Food Addiction Problems
A food addiction is eating more food than you actually need and usually masks an underlying emotional problem.
While food is necessary for health and life, many of us have built an emotional dependence on eating.
Because of this dependence, the boundaries between healthy eating and addictive behaviour can become blurred.
Indeed whether or not a person can truly be addicted to food is a matter of ‘hot debate’.
Overcoming a food addiction is about changing the way you think and your attitude towards food, rather than changing your diet.
Psychology & Psychotherapy can help teach you how to cope when times get tough.
If something in your life goes wrong or you experience a stressful, upsetting event, we can teach you how to manage your thoughts and emotions without turning to food.
The crux of food addiction is control. We know we need food to maintain strength and energy.
It is when we lose control of our intake and eat too much or too little, that a problem can arise.
‘Food addiction’ therefore, may not be so much an addiction to food, but more of an addiction to eating.
Many people with a food addiction will feel a lack of control around food. Sufferers may berate themselves for their problem.
They may also hide it from friends and family and let it spiral out of control.
Food Addictions Are Not All About Food
Living with an eating problem can be a difficult, lonely experience, but it is important to understand that you are not alone.
Eating problems aren’t just about food – often they are about difficult feelings or situations that you are unable to cope with.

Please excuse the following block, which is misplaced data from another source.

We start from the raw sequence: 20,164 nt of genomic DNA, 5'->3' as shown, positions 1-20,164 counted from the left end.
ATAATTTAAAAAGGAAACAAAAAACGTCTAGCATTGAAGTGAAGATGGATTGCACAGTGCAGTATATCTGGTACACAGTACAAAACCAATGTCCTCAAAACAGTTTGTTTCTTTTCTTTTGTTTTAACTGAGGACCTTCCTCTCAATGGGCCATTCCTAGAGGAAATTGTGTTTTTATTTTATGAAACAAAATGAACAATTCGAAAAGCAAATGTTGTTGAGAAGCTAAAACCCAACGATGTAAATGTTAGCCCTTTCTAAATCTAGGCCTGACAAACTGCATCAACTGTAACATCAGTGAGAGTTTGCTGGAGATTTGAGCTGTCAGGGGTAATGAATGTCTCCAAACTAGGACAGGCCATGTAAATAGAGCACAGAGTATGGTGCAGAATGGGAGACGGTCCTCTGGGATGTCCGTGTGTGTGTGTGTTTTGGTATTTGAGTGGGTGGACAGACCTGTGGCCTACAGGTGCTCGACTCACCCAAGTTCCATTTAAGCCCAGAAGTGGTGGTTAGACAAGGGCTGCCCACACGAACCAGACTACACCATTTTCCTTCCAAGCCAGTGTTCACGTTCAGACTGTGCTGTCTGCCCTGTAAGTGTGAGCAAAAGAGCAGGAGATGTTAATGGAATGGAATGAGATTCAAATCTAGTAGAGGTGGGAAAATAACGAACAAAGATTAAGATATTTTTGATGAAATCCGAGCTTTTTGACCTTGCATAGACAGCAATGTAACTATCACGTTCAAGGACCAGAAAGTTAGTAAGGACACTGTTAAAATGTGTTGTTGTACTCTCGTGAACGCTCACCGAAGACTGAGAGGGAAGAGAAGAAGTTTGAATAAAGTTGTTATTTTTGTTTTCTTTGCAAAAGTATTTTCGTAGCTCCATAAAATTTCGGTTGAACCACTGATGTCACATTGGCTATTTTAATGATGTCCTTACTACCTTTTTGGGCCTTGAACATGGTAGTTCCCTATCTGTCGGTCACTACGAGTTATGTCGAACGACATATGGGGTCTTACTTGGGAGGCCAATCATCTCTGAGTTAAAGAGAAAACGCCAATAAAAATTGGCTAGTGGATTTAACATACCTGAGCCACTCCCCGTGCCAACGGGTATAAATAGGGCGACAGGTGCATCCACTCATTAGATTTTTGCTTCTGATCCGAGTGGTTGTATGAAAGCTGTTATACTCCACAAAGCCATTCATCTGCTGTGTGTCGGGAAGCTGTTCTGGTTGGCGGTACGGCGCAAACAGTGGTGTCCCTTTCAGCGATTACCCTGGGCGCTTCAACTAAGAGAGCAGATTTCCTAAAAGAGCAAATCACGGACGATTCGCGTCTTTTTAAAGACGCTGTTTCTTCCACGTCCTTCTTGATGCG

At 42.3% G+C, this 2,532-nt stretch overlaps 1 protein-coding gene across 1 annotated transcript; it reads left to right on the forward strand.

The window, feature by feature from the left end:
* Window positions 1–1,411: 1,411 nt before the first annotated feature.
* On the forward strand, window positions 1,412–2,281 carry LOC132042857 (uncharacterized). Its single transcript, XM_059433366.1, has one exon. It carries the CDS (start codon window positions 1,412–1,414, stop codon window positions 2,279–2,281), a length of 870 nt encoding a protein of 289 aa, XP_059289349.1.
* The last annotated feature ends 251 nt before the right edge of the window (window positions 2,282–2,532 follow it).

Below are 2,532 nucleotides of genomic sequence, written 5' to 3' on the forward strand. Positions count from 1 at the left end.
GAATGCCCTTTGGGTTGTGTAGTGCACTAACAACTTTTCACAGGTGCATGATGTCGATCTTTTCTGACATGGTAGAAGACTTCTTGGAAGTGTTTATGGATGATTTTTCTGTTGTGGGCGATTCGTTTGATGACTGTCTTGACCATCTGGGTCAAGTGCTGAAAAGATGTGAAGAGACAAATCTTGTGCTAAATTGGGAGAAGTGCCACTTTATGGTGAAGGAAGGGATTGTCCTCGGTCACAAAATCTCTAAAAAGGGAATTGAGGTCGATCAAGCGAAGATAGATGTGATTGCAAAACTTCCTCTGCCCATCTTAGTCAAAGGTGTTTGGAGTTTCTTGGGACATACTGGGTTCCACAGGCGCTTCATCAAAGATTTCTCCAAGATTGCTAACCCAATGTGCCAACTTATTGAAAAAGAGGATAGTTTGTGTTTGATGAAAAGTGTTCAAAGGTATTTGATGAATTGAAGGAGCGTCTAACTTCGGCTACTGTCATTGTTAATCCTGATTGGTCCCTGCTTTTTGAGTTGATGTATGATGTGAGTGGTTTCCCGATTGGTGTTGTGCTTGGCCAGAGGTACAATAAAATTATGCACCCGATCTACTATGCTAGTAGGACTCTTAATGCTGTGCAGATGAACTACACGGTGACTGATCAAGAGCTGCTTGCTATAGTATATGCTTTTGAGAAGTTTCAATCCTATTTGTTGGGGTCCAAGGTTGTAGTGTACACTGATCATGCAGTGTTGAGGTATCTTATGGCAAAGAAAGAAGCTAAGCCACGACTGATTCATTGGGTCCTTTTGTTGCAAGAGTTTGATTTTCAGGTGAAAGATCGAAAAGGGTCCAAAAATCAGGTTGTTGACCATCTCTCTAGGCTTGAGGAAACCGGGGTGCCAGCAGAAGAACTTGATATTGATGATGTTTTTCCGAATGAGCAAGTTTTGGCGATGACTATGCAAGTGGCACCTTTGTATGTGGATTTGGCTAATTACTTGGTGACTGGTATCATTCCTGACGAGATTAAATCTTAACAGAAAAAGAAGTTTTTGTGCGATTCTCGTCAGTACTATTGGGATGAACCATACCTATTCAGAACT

For many people, focusing on food can act as a coping mechanism for other life problems.
It may be anxiety or stress related and if left untreated, the disorder can break down a person’s self-esteem.
Psychology & Psychotherapy can work to overcome the addiction.
It can rebuild the client’s relationship with food by changing the associated behaviours and negative thought patterns. It can enable clients to recognise the problem.
As with overcoming any other form of addiction, the individual must be ready to make a change.
What causes a food addiction?
While there is no known cause of food addiction, there are many factors that should be considered.
Some studies suggest addiction is genetic, although environmental and emotional factors are also thought to increase the risk.
For some people, an addiction is a way of coping with difficult issues.
This may include stress, anxiety, depression, low self-esteem and unemployment.
Therapy aims to identify the triggers and work with the client to overcome the issue using scientifically based tools and techniques.
Together, the sufferer and therapist can begin to rebuild their self-esteem and improve well-being.
Psychotherapy for Food Addiction
Tranceform Psychology can offer a range of different psychotherapy solutions for food addictions which you can read about below.
Cognitive Behavioural Therapy for Food Addictions
If you’re committed to overcoming your Food Addiction problems then we highly recommend following our Advanced Tranceformental CBT programme with Paul which is available as an Online Therapy as well as a self-directed programme.